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For much of 2020, as COVID-19 case surges threatened to overwhelm the U.S. health system, physicians faced onerous, business-as-usual insurer policies on top of a public health emergency.

In December, as the Centers for Disease Control and Prevention (CDC) data showed daily new COVID-19 cases reaching the once unthinkable total of 200,000, the American Medical Association (AMA) surveyed practicing physicians to measure the impact of health plans’ prior authorization (PA) requirements on patient care and practice burdens. The results were grim: surveyed physicians reported completing an average of 40 PAs during the previous week of practice, and this weekly PA workload for a single physician consumed 16 hours — the equivalent of two business days — of physician and staff time.

The fact that these significant administrative burdens taxed our practices during an unprecedented public health crisis is extremely disturbing. While many health insurers modified their PA policies during the pandemic’s early stages, nearly 70% of surveyed physicians reported that PA requirements were relaxed only temporarily or not at all, illustrating the limited reach of health plans’ policy adjustments.

PA Hurts Patients

Beyond these practice hassles, the AMA survey also captured the harmful effect of PA on patients and their health. An overwhelming majority (94%) of physicians reported that PA can delay access to medically necessary care. These delays represent far more than just the inconvenience of waiting for treatment, as physicians linked PA to adverse effects on care delivery and outcomes:

  • 79% reported that PA can lead to treatment abandonment;
  • 90% stated that PA can result in negative clinical outcomes; and
  • 30% indicated that PA has led to a serious adverse event for a patient in their care, with 21% reporting that PA has led to a patient’s hospitalization.

These alarming data show the very real human costs of PA and raise serious questions about health plans’ claims that PA ensures appropriate, safe care and reduces costs. How can a process that so frequently leads to serious adverse events and patient hospitalizations reduce overall health care costs?

PA Burdens Are Growing

Despite the solid evidence that PA negatively impacts patients and physician practices, health plans continue to ramp up their utilization management programs. Health plans agreed over three years ago in the Consensus Statement on Improving the Prior Authorization Process — which was signed by America’s Health Insurance Plans and Blue Cross Blue Shield Association — to reduce the overall volume of PAs, yet they continue to introduce additional requirements. In the AMA survey, a strong majority of physicians reported that the number of PAs required for prescription medications and medical services has increased over the last five years. Even Medicare, which traditionally has not imposed PA, is now in the PA business: the 2020 Medicare Outpatient Prospective Payment System (OPPS) rule established PA requirements for five services that have cosmetic uses in addition to therapeutic indications, which burdens my specialty of plastic surgery. The 2021 OPPS rule hit close to home for readers of this blog, as it added PA to two neurosurgical service categories — cervical fusion with disc removal and implanted spinal neurostimulators. The AMA, the American Association of Neurological Surgeons, the Congress of Neurological Surgeons and numerous other concerned stakeholders recently sent a letter to the acting administrator of the Centers for Medicare & Medicaid Services urging a delay in implementing these new requirements.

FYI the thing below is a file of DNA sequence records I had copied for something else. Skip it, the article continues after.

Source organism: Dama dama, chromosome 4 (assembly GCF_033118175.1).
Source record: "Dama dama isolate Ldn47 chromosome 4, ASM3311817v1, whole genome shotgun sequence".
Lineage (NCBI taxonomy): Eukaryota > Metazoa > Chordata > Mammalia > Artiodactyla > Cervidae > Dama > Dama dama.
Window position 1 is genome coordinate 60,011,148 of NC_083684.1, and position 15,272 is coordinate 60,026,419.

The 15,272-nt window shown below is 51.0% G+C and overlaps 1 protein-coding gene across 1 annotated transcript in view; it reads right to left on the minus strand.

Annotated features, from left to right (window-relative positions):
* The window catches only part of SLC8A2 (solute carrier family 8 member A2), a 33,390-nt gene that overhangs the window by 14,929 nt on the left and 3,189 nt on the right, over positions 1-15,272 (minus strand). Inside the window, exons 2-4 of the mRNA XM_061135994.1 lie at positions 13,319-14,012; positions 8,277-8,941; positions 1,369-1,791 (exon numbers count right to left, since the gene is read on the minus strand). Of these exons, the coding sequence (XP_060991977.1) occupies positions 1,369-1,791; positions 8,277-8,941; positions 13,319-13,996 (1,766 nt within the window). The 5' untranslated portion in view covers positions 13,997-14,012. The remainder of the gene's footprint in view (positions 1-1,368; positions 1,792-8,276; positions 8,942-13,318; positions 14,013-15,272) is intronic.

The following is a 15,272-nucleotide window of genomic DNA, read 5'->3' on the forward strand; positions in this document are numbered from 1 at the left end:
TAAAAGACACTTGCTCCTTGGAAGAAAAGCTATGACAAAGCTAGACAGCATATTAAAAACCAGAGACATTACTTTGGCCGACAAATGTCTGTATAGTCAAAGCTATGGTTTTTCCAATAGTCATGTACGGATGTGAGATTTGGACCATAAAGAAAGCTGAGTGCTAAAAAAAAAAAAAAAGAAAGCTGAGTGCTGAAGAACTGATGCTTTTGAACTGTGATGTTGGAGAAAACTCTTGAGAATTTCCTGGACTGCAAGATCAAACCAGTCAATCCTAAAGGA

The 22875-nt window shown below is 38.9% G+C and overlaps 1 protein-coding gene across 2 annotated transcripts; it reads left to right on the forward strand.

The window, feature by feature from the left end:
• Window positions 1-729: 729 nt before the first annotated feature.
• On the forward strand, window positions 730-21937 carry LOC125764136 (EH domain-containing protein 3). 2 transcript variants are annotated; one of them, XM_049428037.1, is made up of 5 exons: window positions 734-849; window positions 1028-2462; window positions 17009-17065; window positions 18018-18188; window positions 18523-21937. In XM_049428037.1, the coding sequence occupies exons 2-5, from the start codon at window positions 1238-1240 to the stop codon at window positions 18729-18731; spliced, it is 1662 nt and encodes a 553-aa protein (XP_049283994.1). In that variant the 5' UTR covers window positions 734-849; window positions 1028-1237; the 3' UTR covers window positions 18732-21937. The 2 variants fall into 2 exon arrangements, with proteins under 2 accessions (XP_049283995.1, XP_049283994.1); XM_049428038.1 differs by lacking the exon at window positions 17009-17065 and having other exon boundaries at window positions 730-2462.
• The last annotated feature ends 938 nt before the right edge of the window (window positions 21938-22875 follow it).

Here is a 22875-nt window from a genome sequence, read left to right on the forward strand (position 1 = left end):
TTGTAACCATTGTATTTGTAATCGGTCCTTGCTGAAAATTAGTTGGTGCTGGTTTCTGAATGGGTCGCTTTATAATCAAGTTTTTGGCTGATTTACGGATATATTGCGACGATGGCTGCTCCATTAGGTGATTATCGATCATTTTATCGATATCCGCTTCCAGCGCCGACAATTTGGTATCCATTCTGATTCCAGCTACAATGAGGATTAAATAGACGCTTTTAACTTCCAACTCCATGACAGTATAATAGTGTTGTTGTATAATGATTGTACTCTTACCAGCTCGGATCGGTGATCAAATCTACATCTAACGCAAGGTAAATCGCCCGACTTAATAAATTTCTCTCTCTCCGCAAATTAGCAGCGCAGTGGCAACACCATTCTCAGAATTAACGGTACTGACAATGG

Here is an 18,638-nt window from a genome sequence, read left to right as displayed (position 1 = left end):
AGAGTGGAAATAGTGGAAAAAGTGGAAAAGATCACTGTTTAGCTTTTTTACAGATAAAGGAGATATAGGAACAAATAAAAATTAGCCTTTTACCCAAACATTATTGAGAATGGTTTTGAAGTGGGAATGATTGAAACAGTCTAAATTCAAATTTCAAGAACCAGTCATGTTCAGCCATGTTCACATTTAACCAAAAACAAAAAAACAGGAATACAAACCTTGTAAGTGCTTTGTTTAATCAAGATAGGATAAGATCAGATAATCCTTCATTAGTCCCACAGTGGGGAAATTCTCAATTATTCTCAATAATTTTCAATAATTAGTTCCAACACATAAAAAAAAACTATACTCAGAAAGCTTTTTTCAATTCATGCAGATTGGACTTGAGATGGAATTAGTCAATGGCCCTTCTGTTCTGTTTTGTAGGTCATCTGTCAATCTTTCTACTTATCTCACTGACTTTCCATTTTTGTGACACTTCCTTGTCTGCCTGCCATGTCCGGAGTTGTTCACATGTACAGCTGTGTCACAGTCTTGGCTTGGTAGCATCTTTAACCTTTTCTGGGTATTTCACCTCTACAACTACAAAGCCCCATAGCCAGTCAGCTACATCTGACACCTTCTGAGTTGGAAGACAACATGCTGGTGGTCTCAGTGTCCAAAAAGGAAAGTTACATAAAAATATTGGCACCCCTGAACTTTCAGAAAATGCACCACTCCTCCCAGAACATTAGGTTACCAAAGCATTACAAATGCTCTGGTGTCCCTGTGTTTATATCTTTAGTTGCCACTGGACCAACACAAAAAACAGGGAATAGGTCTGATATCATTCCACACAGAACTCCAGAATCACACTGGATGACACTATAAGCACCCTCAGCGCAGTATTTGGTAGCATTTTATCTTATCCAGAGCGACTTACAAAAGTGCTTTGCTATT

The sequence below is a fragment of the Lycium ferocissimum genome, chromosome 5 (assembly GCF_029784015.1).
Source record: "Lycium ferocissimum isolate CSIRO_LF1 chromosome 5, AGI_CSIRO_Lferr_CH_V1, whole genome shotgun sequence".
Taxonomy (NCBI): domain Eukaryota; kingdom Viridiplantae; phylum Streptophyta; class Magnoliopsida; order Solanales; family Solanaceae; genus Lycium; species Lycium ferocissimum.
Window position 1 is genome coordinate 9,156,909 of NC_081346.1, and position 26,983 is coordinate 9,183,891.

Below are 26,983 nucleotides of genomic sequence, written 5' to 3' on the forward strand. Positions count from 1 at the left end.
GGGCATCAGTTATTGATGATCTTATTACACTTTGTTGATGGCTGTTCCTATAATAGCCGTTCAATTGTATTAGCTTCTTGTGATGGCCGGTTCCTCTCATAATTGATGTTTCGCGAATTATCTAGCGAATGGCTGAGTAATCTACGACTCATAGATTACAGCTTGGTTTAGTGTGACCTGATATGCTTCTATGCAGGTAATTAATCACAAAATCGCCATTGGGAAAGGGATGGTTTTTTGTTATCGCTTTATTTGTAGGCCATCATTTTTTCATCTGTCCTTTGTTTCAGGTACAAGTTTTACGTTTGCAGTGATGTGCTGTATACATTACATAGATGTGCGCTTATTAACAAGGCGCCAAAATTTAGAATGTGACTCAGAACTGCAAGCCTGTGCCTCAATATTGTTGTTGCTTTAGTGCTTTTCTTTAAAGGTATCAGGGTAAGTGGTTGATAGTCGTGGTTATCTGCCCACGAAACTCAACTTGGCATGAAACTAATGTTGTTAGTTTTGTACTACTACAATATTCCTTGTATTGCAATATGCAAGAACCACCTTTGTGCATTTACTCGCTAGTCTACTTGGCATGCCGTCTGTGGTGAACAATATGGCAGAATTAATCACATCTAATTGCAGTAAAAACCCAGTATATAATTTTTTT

Take Action

We see the growing harm that PA inflicts both on our profession and our patients with every passing year. It is time we step up and demand change. The AMA Advocacy Group has been active in Washington, urging Congress to support the reintroduction of the Improving Seniors’ Timely Access to Care Act (H.R. 3107 and S. 5044 in the 116th Congress). If passed, Medicare Advantage plans would be required to make many of the critical PA reforms outlined in the previously mentioned Consensus Statement, such as improving transparency and streamlining the process. All of you can play a role here in contacting your representatives to do the same. Since the problem is broader than just Medicare Advantage, the AMA is currently investigating further legislative moves to address insurance companies’ onerous PA policies.

The AMA has developed model legislation for use at the state level. We urge you to also work with your state medical association to support state PA legislation — you can join grassroots efforts to draw more attention to this critical issue. Visit to share your PA horror stories, watch videos of other physicians and patients telling how PA harms care delivery, engage on social media and sign a petition pushing for change.

Please also share this information with your patients — this is their problem, too. It is going to take all of us to FixPriorAuth, and legislators are more likely to respond to issues about which their constituents complain.

Editor’s Note: We hope that you will share what you learn from our posts. We invite you to join the conversation on Twitter by following @Neurosurgery and @AmerMedicalAssn, using the hashtag #FixPriorAuth.

Russell Kridel, MD, FACS
Chair, AMA Board of Trustees

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